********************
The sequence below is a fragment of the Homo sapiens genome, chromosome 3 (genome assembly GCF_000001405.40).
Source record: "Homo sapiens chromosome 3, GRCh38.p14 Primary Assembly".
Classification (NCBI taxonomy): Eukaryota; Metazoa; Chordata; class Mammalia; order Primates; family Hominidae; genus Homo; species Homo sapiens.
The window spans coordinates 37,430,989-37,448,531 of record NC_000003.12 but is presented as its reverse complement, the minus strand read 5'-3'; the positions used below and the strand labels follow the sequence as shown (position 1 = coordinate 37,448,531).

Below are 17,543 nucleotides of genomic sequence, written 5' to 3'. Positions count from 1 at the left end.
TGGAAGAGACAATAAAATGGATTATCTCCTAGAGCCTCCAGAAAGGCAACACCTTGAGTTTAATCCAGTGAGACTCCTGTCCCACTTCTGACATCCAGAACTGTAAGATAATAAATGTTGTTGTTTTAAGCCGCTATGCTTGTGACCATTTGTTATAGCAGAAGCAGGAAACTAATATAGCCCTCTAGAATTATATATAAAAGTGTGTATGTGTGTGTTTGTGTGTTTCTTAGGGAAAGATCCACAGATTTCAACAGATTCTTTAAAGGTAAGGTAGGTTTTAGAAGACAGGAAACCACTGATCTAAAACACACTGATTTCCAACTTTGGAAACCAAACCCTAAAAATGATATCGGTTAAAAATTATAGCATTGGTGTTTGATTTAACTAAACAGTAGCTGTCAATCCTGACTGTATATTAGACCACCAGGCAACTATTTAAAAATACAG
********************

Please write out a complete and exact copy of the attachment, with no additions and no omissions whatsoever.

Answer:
The sequence below is a fragment of the Homo sapiens genome, chromosome 3 (genome assembly GCF_000001405.40).
Source record: "Homo sapiens chromosome 3, GRCh38.p14 Primary Assembly".
Classification (NCBI taxonomy): Eukaryota; Metazoa; Chordata; class Mammalia; order Primates; family Hominidae; genus Homo; species Homo sapiens.
The window spans coordinates 37,430,989-37,448,531 of record NC_000003.12 but is presented as its reverse complement, the minus strand read 5'-3'; the positions used below and the strand labels follow the sequence as shown (position 1 = coordinate 37,448,531).

Below are 17,543 nucleotides of genomic sequence, written 5' to 3'. Positions count from 1 at the left end.
TGGAAGAGACAATAAAATGGATTATCTCCTAGAGCCTCCAGAAAGGCAACACCTTGAGTTTAATCCAGTGAGACTCCTGTCCCACTTCTGACATCCAGAACTGTAAGATAATAAATGTTGTTGTTTTAAGCCGCTATGCTTGTGACCATTTGTTATAGCAGAAGCAGGAAACTAATATAGCCCTCTAGAATTATATATAAAAGTGTGTATGTGTGTGTTTGTGTGTTTCTTAGGGAAAGATCCACAGATTTCAACAGATTCTTTAAAGGTAAGGTAGGTTTTAGAAGACAGGAAACCACTGATCTAAAACACACTGATTTCCAACTTTGGAAACCAAACCCTAAAAATGATATCGGTTAAAAATTATAGCATTGGTGTTTGATTTAACTAAACAGTAGCTGTCAATCCTGACTGTATATTAGACCACCAGGCAACTATTTAAAAATACAG